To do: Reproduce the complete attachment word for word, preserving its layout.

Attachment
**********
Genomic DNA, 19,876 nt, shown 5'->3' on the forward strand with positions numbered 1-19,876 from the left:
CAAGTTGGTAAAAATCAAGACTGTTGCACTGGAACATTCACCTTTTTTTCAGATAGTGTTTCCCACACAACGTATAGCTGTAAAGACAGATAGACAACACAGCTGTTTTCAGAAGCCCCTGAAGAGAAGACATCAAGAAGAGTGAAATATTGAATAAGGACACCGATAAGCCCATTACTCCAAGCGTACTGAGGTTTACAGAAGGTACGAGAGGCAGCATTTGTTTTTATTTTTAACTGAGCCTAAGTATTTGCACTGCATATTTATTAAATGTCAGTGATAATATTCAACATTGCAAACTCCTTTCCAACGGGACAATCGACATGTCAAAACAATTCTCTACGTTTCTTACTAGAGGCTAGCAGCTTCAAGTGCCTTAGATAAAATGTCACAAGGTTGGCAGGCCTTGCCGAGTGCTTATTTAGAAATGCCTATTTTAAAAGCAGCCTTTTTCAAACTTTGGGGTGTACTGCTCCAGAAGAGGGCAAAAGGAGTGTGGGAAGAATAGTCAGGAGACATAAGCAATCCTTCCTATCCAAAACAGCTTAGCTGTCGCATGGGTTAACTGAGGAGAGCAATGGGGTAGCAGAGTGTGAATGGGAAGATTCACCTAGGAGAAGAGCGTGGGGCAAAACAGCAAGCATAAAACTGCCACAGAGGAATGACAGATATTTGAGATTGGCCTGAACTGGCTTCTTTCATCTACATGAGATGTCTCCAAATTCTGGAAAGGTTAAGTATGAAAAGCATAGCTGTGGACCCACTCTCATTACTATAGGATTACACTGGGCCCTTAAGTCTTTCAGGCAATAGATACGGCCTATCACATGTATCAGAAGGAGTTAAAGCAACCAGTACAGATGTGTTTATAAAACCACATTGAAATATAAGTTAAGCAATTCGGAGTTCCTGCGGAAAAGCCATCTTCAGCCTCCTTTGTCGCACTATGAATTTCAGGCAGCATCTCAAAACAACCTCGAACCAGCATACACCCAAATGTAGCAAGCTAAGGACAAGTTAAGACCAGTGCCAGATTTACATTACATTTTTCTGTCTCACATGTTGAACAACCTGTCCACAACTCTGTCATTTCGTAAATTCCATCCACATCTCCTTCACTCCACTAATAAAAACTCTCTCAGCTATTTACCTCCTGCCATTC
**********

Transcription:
Genomic DNA, 19,876 nt, shown 5'->3' on the forward strand with positions numbered 1-19,876 from the left:
CAAGTTGGTAAAAATCAAGACTGTTGCACTGGAACATTCACCTTTTTTTCAGATAGTGTTTCCCACACAACGTATAGCTGTAAAGACAGATAGACAACACAGCTGTTTTCAGAAGCCCCTGAAGAGAAGACATCAAGAAGAGTGAAATATTGAATAAGGACACCGATAAGCCCATTACTCCAAGCGTACTGAGGTTTACAGAAGGTACGAGAGGCAGCATTTGTTTTTATTTTTAACTGAGCCTAAGTATTTGCACTGCATATTTATTAAATGTCAGTGATAATATTCAACATTGCAAACTCCTTTCCAACGGGACAATCGACATGTCAAAACAATTCTCTACGTTTCTTACTAGAGGCTAGCAGCTTCAAGTGCCTTAGATAAAATGTCACAAGGTTGGCAGGCCTTGCCGAGTGCTTATTTAGAAATGCCTATTTTAAAAGCAGCCTTTTTCAAACTTTGGGGTGTACTGCTCCAGAAGAGGGCAAAAGGAGTGTGGGAAGAATAGTCAGGAGACATAAGCAATCCTTCCTATCCAAAACAGCTTAGCTGTCGCATGGGTTAACTGAGGAGAGCAATGGGGTAGCAGAGTGTGAATGGGAAGATTCACCTAGGAGAAGAGCGTGGGGCAAAACAGCAAGCATAAAACTGCCACAGAGGAATGACAGATATTTGAGATTGGCCTGAACTGGCTTCTTTCATCTACATGAGATGTCTCCAAATTCTGGAAAGGTTAAGTATGAAAAGCATAGCTGTGGACCCACTCTCATTACTATAGGATTACACTGGGCCCTTAAGTCTTTCAGGCAATAGATACGGCCTATCACATGTATCAGAAGGAGTTAAAGCAACCAGTACAGATGTGTTTATAAAACCACATTGAAATATAAGTTAAGCAATTCGGAGTTCCTGCGGAAAAGCCATCTTCAGCCTCCTTTGTCGCACTATGAATTTCAGGCAGCATCTCAAAACAACCTCGAACCAGCATACACCCAAATGTAGCAAGCTAAGGACAAGTTAAGACCAGTGCCAGATTTACATTACATTTTTCTGTCTCACATGTTGAACAACCTGTCCACAACTCTGTCATTTCGTAAATTCCATCCACATCTCCTTCACTCCACTAATAAAAACTCTCTCAGCTATTTACCTCCTGCCATTC